When the economy was partly back in 2012, our urge to pillory privileged women was re-inflamed. The Atlantic ran an unyielding piece with the histrionic headline, "1% Wives Are Helping Kill Feminism and Make the War on Women Possible." Beyond citing the facts about women and work, it fell into the contempt trap, suggesting that by doing yoga, getting facials, and availing themselves of nannies while their husbands toil, hedge fund wives aren't merely ruining their own lives; they are wrecking it for the 71% of women with kids under the age of 18 who have to work. In other words, it's rich women, not sexism and politics, that fuels the war on women. And it's hedge fund wives, not hedge funders, who fuel all kinds of inequality. Or revel in it the most.
Or are these rich women just soft targets?
My money is on the latter. Consider how we delight in every misstep of Paltrow, not long ago named People Magazine's "most hated" celeb. We lacerate her for everything from what she feeds her kids to the expensive clothing on her website to her conscious uncoupling, which the press has widely assumed had to do with her infidelities. Mightn't we call this zeal to take down a beautiful, powerful, and yes, rich woman... sexism? Again and again, our loathings are subtended by an easy and unexamined presumption: that hating one class of women is not just okay, but somehow enlightened, a shorthand for being progressive and politically engaged.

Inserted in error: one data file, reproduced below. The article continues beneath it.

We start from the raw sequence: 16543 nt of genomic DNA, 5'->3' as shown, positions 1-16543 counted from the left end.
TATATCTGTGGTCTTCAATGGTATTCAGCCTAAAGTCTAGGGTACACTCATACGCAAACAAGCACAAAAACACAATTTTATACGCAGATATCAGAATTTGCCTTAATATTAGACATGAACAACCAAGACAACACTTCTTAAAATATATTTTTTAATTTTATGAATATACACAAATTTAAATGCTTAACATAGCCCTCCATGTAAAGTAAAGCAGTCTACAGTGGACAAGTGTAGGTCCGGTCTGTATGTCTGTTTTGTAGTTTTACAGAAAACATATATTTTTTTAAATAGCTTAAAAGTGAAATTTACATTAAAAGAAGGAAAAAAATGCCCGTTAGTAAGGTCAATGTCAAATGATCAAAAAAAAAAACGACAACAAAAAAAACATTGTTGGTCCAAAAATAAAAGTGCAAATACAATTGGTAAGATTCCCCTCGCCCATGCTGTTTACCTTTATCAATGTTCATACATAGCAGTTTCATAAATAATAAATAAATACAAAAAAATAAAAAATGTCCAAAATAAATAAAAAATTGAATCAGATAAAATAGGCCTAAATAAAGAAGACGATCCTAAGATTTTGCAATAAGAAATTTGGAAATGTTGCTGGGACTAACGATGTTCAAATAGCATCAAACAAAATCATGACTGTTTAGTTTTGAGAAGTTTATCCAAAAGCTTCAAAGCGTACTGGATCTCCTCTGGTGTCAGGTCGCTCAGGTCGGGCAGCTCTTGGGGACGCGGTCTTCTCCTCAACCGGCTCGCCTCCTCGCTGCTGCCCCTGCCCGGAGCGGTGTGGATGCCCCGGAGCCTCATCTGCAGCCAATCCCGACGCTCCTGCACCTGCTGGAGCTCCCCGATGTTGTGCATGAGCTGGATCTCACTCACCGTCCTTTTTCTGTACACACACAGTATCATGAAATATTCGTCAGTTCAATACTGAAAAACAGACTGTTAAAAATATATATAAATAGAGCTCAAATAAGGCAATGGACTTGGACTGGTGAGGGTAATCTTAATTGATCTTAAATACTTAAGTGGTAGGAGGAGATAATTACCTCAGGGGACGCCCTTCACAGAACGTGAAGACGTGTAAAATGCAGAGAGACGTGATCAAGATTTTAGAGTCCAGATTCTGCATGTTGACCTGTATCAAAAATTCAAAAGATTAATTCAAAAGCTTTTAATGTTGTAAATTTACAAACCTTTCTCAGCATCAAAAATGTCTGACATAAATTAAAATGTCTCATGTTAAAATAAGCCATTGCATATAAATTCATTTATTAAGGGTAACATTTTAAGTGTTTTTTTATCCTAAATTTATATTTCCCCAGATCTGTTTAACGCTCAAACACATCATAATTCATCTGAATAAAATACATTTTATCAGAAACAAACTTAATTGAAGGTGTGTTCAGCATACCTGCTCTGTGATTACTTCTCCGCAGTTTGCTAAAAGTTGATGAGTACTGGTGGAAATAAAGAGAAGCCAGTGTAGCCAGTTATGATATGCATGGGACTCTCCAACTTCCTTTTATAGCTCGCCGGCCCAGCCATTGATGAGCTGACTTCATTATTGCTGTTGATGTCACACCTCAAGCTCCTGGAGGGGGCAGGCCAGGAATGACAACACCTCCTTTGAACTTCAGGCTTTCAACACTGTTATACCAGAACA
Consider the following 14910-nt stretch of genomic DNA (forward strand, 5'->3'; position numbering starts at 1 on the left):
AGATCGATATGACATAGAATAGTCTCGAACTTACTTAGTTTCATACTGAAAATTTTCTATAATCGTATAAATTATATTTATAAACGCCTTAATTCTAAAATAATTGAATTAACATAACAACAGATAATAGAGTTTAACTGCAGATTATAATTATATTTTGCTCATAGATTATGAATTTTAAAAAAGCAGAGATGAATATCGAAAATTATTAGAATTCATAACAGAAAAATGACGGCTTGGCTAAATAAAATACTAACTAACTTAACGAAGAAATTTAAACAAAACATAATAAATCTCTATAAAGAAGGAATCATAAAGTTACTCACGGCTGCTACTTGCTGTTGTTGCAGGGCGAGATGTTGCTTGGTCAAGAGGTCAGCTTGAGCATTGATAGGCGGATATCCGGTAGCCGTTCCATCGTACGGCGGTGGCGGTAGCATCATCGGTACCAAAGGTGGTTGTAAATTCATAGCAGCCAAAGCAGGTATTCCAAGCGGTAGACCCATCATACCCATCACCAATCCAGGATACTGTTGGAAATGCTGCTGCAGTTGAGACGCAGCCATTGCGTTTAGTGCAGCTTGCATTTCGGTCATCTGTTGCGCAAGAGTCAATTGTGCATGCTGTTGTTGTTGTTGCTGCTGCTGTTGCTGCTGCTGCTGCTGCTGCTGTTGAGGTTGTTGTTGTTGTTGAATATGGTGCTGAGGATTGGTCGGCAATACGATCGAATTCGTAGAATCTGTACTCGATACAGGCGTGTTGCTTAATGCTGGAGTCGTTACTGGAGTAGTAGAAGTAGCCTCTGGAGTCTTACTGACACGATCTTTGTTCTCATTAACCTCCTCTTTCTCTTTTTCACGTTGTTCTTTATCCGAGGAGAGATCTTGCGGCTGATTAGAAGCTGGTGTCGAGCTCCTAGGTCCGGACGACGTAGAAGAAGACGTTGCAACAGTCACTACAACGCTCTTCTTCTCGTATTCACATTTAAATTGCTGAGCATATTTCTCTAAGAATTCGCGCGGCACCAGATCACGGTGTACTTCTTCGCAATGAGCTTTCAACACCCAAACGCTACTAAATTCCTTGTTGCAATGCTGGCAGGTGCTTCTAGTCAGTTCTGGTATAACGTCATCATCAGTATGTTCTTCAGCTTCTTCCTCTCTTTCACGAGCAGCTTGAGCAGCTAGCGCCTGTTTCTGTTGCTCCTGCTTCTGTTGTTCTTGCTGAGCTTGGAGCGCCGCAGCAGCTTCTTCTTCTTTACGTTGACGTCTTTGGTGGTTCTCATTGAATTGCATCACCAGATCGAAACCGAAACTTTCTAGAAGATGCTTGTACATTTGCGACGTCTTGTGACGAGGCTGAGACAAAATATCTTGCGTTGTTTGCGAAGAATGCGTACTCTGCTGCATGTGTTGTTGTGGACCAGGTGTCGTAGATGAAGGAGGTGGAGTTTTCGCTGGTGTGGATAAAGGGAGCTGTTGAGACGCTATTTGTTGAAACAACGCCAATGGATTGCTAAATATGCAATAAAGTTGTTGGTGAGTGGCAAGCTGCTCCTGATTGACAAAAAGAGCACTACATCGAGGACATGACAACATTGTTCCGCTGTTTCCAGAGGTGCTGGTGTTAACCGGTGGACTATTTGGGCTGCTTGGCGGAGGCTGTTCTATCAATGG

Our asymmetrical expression of anger, the unthinking way we direct our outrage at the Women of the One, distracts us from the real issues at hand. Income and wealth parity are huge and important ones. Another, related problem is the fact that we are a country with no infrastructure of care, no tax credits for childcare, false choices masquerading as actual ones when it comes to leaving (or never entering) the workforce for full time motherhood. Women who have the "luxury" to do so most often stay home with their children because in our nation's childcare options are pathetic -- unregulated on the home front, and low quality, with shameful caretaker-to-child ratios and dizzying staff turnover in many "regulated" daycare situations. And the number of employers who provide on-site, high quality creches, so women can nurse and spend time with their babies and toddlers whenever they want at work is extremely low. Until we have these options, why are we so sure that these women we criticize for "doing nothing" would never avail themselves of them?
Yes, privilege has its considerable and undeniable perks -- never needing to worry about whether you can feed your children or afford the best pediatrician, for starters. These advantages cannot be overestimated or denied.
But it's hard to shake the sense that our zeal in seeking out modern-day Marie Antoinettes is an insidious, widespread, and totally accepted form of misogyny, one that masquerades as engaged cultural critique while rehearsing and repeating the very same sexist salvos most enlightened men and women have long banished from their vocabularies.
Wednesday Martin, Ph.D. is a social researcher and author of Primates of Park Avenue. She lives in Manhattan.